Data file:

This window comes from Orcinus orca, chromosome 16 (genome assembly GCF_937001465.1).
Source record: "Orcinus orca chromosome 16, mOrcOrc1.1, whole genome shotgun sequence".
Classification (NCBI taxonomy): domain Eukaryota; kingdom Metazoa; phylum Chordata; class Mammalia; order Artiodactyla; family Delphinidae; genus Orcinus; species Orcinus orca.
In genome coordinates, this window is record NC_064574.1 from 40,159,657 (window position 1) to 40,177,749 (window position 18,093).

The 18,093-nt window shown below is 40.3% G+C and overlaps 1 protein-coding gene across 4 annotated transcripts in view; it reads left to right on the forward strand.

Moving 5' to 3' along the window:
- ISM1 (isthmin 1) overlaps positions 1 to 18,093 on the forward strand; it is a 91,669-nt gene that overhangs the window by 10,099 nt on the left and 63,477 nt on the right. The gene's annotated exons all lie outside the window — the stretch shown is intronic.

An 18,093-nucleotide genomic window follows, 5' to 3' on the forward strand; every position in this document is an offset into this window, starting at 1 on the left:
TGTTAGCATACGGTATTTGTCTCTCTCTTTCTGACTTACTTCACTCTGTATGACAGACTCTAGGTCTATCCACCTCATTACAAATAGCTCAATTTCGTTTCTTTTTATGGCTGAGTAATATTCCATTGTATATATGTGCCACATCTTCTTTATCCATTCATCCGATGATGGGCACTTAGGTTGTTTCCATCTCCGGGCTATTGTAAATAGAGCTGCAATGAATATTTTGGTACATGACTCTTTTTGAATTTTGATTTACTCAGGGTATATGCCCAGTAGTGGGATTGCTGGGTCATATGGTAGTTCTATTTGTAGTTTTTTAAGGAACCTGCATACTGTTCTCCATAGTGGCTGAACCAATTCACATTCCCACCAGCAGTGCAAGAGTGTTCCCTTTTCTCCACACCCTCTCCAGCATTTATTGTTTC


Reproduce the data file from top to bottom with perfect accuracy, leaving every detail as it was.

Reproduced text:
This window comes from Orcinus orca, chromosome 16 (genome assembly GCF_937001465.1).
Source record: "Orcinus orca chromosome 16, mOrcOrc1.1, whole genome shotgun sequence".
Classification (NCBI taxonomy): domain Eukaryota; kingdom Metazoa; phylum Chordata; class Mammalia; order Artiodactyla; family Delphinidae; genus Orcinus; species Orcinus orca.
In genome coordinates, this window is record NC_064574.1 from 40,159,657 (window position 1) to 40,177,749 (window position 18,093).

The 18,093-nt window shown below is 40.3% G+C and overlaps 1 protein-coding gene across 4 annotated transcripts in view; it reads left to right on the forward strand.

Moving 5' to 3' along the window:
- ISM1 (isthmin 1) overlaps positions 1 to 18,093 on the forward strand; it is a 91,669-nt gene that overhangs the window by 10,099 nt on the left and 63,477 nt on the right. The gene's annotated exons all lie outside the window — the stretch shown is intronic.

An 18,093-nucleotide genomic window follows, 5' to 3' on the forward strand; every position in this document is an offset into this window, starting at 1 on the left:
TGTTAGCATACGGTATTTGTCTCTCTCTTTCTGACTTACTTCACTCTGTATGACAGACTCTAGGTCTATCCACCTCATTACAAATAGCTCAATTTCGTTTCTTTTTATGGCTGAGTAATATTCCATTGTATATATGTGCCACATCTTCTTTATCCATTCATCCGATGATGGGCACTTAGGTTGTTTCCATCTCCGGGCTATTGTAAATAGAGCTGCAATGAATATTTTGGTACATGACTCTTTTTGAATTTTGATTTACTCAGGGTATATGCCCAGTAGTGGGATTGCTGGGTCATATGGTAGTTCTATTTGTAGTTTTTTAAGGAACCTGCATACTGTTCTCCATAGTGGCTGAACCAATTCACATTCCCACCAGCAGTGCAAGAGTGTTCCCTTTTCTCCACACCCTCTCCAGCATTTATTGTTTC